Reblogged this on animalsbooksfoodandeveythingelse and commented:
    I cant wait to read this! This mini review has wet my appetite! #excited

    Like

    July 28, 2015
  7. I loved this book. I thought it was moving, and meaningful, but I also come at it from a girl in her twenties perspective, so I just had very similar realizations to Jean Louise in this book. My Dad, HATED it, which I found really interesting. Looking forward to what you think on the whole thing.

    Liked by 1 person

    July 28, 2015
  8. Reblogged this on moazzamasadiq and commented:
    One cannot read it without comparing it with “To kill a Mockingbird”. This shouldn’t be happening.

    Like

    July 28, 2015
  9. This book was the initial draft turned in to the publisher, and the ms was rewritten to become TKAM. So it is difficult to speak intelligently about Watchman without comparing it to TKAM. I think there is much value in Watchman, but I do not think this is stellar writing, what with the cliche and all – tho the content/sentiment is valuable: “It happened so quickly that her stomach was still heaving. She breathed deeply to quieten it, but it would not stay still. She felt herself turning green with nausea…” I am deeply concerned about the ethics surrounding how the publisher went about getting this book out and how the publisher seems to regard (exploit) Harper Lee. Nonetheless, good will come of this. I may be like the father in someone else’s comments – I am older 🙂 and I was previously a book editor.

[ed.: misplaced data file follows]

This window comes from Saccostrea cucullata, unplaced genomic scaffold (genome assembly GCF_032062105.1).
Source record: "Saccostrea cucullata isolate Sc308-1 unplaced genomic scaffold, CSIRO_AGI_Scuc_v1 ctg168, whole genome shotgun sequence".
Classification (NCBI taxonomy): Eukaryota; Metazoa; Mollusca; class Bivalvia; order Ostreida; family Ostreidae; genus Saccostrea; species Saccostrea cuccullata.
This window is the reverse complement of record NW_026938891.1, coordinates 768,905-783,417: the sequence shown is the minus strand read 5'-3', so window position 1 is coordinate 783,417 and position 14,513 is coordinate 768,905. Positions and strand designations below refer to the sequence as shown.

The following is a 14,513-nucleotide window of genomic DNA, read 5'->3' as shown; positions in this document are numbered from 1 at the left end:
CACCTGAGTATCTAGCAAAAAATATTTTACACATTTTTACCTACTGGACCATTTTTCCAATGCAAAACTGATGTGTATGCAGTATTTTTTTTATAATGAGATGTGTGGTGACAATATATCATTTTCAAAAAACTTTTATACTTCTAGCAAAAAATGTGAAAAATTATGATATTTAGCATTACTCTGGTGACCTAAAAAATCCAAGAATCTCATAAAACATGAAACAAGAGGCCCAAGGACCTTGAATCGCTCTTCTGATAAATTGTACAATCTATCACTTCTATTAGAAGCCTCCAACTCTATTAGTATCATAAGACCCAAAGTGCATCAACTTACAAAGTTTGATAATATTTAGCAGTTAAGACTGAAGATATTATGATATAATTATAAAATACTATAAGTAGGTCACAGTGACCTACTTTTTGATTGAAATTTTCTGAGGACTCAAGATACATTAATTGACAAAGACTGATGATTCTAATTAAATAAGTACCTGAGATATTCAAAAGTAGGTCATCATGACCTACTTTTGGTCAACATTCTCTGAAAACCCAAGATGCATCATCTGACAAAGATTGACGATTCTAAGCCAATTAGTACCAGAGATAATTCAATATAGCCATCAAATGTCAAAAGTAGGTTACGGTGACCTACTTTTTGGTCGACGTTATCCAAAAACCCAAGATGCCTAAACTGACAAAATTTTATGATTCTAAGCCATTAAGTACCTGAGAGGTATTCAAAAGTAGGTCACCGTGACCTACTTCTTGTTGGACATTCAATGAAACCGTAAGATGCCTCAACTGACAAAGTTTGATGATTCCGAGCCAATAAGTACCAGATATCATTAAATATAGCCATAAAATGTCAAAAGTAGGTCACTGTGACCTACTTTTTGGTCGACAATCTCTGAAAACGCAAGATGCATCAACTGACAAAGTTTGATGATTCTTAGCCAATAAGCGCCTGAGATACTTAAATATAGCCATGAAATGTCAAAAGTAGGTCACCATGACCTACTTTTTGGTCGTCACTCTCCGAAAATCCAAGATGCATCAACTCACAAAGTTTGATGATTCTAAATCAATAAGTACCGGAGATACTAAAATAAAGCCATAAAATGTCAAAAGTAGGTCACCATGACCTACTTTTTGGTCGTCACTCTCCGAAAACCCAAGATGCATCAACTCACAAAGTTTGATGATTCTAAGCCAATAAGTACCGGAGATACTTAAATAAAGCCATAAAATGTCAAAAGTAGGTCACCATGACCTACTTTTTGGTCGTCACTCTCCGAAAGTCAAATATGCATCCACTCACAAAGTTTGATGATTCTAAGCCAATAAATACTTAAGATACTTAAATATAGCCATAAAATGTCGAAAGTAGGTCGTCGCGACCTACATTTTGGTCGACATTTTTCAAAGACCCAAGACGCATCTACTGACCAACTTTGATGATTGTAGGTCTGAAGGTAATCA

Liked by 1 person

    July 28, 2015
    • I don’t know about how this book came to be published, and whether it was ethical -but leaving that aside, the timing is perfect in terms of how these books relate to each other, and the message in Watchman for people who grew up loving Atticus. I have found the whole experience of this book’s publication really exciting.

      Liked by 1 person

      July 28, 2015
  10. I am so glad this book was published! And I don’t think it is inferior to Mockingbird at the moment – although time will tell of course how my feelings pan out in the long term. My review is here if you fancy a read: https://murderundergroundbrokethecamel.wordpress.com/

    Like

    July 28, 2015
  11. Reblogged this on Can't Stop Reading! 💕📖.

    Like

    July 29, 2015
  12. To Kill A Mockingbird is one of my absolute favorite books of all time, with Atticus Finch as one of my favorite characters. The movie version was fantastic, as well. Blessings. ❤

    Like

    July 29, 2015
  13. Reblogged this on Divorce Direction and commented:
    Sorry, absolutely nothing to do with divorce or children. But I love Harper Lee, and her “Go Set A Watchman” authenticates the amazing writer she is. Also, just reading during the divorce process is a great way to escape, briefly, all you might be facing.

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    July 30, 2015
  14. Reblogged this on STICK TO THE RULES.

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    August 1, 2015
  15. This í maybe a romantic story

    Like

    August 2, 2015